The requirements for package-to-package input-output (I/O) interfaces in future high-performance computing systems scale up to multiple Terabytes per second. The traditional scaling of I/O's using electrical links for data transmission faces many bottlenecks such as pin count and bandwidth-distance-power trade-off. The advantages of Si photonics, very high bandwidth and low propagation loss and delay, allow the implementation of in-package optical transceiver modules with a direct interface to CMOS chips by using integrated silicon photonics modulators and detectors. Recent advanced packaging technologies allow the tight integration of Si photonics transceiver technology with the host IC in a single chip package. These co-packaged optics enable the high bandwidth required for future data centers as well as the reduction of the package footprint. The Si photonic elements are however significantly affected by changes in local and ambient temperature variations, e.g. caused by the highly non-uniform power generation in the ASIC or FPGA CMOS chip, the laser sources, and the optical devices themselves. Temperature changes can cause a wavelength shift which leads to an optical power loss due to wavelength mismatch and to laser power degradation, which introduces more challenges for the thermal management of these co-packaged optics.
The objective of this PhD is to address the fundamental thermal management challenges for these integrated packages that contain a high-power host IC (FPGA or ASIC), Si photonics chips with integrated silicon photonics modulators and detectors and memory modules (HBM or HMC). A successful and efficient cooling solution for the integrated packages should meet the following requirements:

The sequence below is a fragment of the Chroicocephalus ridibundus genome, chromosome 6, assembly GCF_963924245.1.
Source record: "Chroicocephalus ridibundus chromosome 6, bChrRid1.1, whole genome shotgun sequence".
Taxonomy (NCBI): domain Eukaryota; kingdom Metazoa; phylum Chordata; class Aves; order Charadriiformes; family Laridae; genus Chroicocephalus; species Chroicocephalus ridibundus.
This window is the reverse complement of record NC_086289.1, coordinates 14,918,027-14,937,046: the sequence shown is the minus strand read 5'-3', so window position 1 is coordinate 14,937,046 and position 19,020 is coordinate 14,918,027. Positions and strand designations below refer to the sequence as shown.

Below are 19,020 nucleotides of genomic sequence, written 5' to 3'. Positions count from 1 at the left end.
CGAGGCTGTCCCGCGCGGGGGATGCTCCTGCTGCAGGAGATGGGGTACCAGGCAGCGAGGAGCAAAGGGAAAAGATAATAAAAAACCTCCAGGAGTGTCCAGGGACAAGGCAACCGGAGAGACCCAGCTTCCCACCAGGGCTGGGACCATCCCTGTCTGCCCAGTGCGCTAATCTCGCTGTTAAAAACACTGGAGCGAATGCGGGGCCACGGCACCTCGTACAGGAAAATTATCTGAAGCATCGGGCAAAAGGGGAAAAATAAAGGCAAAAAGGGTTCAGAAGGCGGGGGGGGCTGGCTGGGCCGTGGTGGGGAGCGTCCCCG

- Keep the temperature of the host IC below the specified temperature;
- Limit the thermal coupling between host IC and Si photonics modulators and detectors and the memory modules;
- Be compatible the advanced packaging technologies.
In this PhD work, the following activities are foreseen:
- Modeling of the thermal behavior of the integrated package. This tasks research involves the development of a multi-scale modeling framework to couple the electrical, thermal and optical fields in order to assess the extent of the thermal impact on the optical link between laser, modulator, waveguide and detector. The modeling scales range from the cm-level, including the chip package and the impact of the cooling solution and boundary conditions, down to the µm-level of the integrated optical devices.
- Identification of the cooling needs and constraints for the cooling solutions of test cases for the integrated packages.
- Development of a demonstrator of the cooling solution on a test vehicle for the validation of the developed model and for the thermal and optical characterization of the system.
Required background: Engineering Science (Mechanical, Electrical, Material Science, Energy, ...) , Science (Physics, Chemistry, Mathematics)
Type of work: 10% literature study, 40% modeling, 40% experimental analysis, 10% reporting in meetings, conferences and journals
Supervisor: Ingrid De Wolf
Daily advisor: Herman Oprins
The reference code for this position is 2020-033. Mention this reference code on your application form.